I want to start off by saying that I love you, mom and dad. All that what I have seen has shaped me into who I am today and I am proud of myself. You two mean the world to me and I am lucky to have two, unconditionally loving parents by my side.
At 21 years old, I ache. I ache at the idea that someone could ever love me. I ache at the idea that anyone who might love me will not love me for who I really am. I ache when someone tries getting close to me because I have seen what getting close can do. I ache at the idea of being vulnerable and transparent with someone. I ache when someone touches me with compassion. When I think of love and all that it brings, I ache.
Not the kind of ache that is familiar to most, but the kind that leaves you crying yourself to sleep because someone wants to get to know you. What parts do they want to get to know? And when do you tell them that you are exhausted from carrying all your baggage, but you have come too far to let it go? Will they help you carry your baggage or will they watch you grow tiresome and call it love?
The kind of ache that leaves you wondering what parts someone likes about you because they haven’t seen the real you. The kind of ache you have the moment you feel a sense of untrustworthiness and you cannot tell them why. The ache that sneaks up on you in the middle of the day and leaves you forced to stay quiet.
I was about four years old when I realized what my parents were going through. At a time when my mom and dad were supposed to be my role models and foundation for love, I saw what love really was. Love was leaving my dad crying himself to sleep at night while my mom was with other men. Love was holding my crying sister while we watched my dad expressed how infidelity had hurt him. Love reminded me every day that you cannot trust anyone. Love was waking up to my mom with someone other than my dad. Love was watching my dad comfort himself in pills and isolation. Love led my brother to drugs and bad company at twelve years old. Love ruined my family.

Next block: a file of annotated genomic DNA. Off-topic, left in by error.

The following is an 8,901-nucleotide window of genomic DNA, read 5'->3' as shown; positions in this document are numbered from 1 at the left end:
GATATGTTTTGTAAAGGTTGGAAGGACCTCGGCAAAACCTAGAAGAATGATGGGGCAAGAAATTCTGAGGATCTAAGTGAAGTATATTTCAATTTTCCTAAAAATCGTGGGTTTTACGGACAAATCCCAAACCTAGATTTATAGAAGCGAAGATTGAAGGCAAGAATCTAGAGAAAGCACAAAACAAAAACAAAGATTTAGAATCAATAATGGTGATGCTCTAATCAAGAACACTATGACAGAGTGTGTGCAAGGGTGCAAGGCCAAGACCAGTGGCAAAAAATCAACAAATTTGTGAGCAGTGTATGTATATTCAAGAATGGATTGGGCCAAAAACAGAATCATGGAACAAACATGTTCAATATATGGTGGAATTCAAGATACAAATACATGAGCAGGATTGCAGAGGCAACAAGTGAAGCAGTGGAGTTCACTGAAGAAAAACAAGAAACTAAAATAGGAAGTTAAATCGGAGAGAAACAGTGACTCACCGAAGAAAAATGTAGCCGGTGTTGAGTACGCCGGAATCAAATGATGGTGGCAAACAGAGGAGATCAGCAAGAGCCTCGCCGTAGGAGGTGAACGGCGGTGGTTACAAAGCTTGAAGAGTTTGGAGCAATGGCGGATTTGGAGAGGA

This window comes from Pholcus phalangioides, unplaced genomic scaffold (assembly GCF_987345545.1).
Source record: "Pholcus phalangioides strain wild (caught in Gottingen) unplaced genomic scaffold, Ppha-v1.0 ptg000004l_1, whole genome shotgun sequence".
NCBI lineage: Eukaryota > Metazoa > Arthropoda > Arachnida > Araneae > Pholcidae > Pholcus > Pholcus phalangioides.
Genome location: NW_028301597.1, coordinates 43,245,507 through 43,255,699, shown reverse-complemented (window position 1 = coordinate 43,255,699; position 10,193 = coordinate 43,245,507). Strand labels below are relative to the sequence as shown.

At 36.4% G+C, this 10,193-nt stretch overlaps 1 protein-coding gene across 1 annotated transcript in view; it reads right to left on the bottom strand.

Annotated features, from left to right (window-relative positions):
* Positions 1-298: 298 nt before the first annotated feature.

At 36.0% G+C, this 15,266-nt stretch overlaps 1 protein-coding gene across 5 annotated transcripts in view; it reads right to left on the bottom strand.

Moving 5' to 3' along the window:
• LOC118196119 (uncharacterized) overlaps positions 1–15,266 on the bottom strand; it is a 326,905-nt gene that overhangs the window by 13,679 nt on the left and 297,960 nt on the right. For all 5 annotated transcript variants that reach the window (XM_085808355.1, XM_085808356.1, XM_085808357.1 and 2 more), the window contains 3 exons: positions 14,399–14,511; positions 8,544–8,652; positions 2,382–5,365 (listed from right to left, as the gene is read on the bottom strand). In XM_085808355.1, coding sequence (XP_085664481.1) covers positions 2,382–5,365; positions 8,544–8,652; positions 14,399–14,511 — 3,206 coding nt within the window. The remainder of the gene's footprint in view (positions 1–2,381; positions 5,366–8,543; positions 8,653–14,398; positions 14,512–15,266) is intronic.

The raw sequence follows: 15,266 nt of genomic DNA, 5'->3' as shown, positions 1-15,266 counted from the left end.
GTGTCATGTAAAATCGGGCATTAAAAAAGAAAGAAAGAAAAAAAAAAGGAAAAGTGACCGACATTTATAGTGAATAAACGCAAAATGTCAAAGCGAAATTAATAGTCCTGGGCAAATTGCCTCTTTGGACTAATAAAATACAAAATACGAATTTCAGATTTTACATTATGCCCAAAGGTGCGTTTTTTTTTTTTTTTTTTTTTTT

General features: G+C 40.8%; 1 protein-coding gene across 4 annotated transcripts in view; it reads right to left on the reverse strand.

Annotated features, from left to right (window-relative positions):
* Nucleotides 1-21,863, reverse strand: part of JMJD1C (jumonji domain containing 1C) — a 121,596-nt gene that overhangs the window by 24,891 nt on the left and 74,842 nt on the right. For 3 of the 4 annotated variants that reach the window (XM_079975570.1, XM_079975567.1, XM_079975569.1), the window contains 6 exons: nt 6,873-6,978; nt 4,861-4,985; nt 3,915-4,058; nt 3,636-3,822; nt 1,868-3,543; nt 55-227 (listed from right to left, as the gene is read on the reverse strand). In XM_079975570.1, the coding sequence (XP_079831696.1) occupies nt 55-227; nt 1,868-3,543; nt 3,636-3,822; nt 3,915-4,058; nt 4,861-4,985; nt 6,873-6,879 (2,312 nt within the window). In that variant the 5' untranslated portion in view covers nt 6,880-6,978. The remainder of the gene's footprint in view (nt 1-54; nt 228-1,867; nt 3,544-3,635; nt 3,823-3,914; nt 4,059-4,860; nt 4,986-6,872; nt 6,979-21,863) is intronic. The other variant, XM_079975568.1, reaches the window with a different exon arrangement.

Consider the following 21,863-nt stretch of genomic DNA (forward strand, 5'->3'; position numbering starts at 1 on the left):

Love has reminded me every day since that it will destroy you. If you put every ounce of your being into someone else's hands, they will drop it. Love is too much and somehow not enough. I saw what love did to my dad. That is a love that I fear I have become too familiar with. The love that leaves you screaming, crying, and fighting for more. I saw family and love crumble altogether too early in life.
I live in a generation where love is so important. Finding that special person and holding onto it is what we all crave for. But why do I feel lucky if I find someone who is kind to me? Why do I feel lucky if I find someone who does not run at the idea that I have problems? That I cannot trust? Why do I feel lucky when someone says “I understand” but I know they never will?
I saw what love really was. I saw what love really did. My siblings and I saw every move made by both of our parents. My parents not only went through infidelity and divorce, we did as well. I was too young to understand but now that I am older, I get that I internalized it all.
So now you know why I ache. Why every time someone tries to get close, I leave. If I do not leave, I attach so much self-doubt to the relationship it has no room to grow. My idea of what love is has been bedded into the soil of infidelity. I have grown to understand why I choose guys who are no good for me. Why I think every moment of every day that I am not good enough for anyone, not even myself. I know why I tremble at the thought of trusting someone. That if I am nice, compassionate, and honest, that someone will push me over. The love I have grown to know has shaped me into a punching bag for guys who will never know how to love me. The love I know keeps people away when I need them most. I guard myself every single day from facing the same love that my dad was getting. I know why and yet, love will always be my biggest enemy and the one thing I fear the most.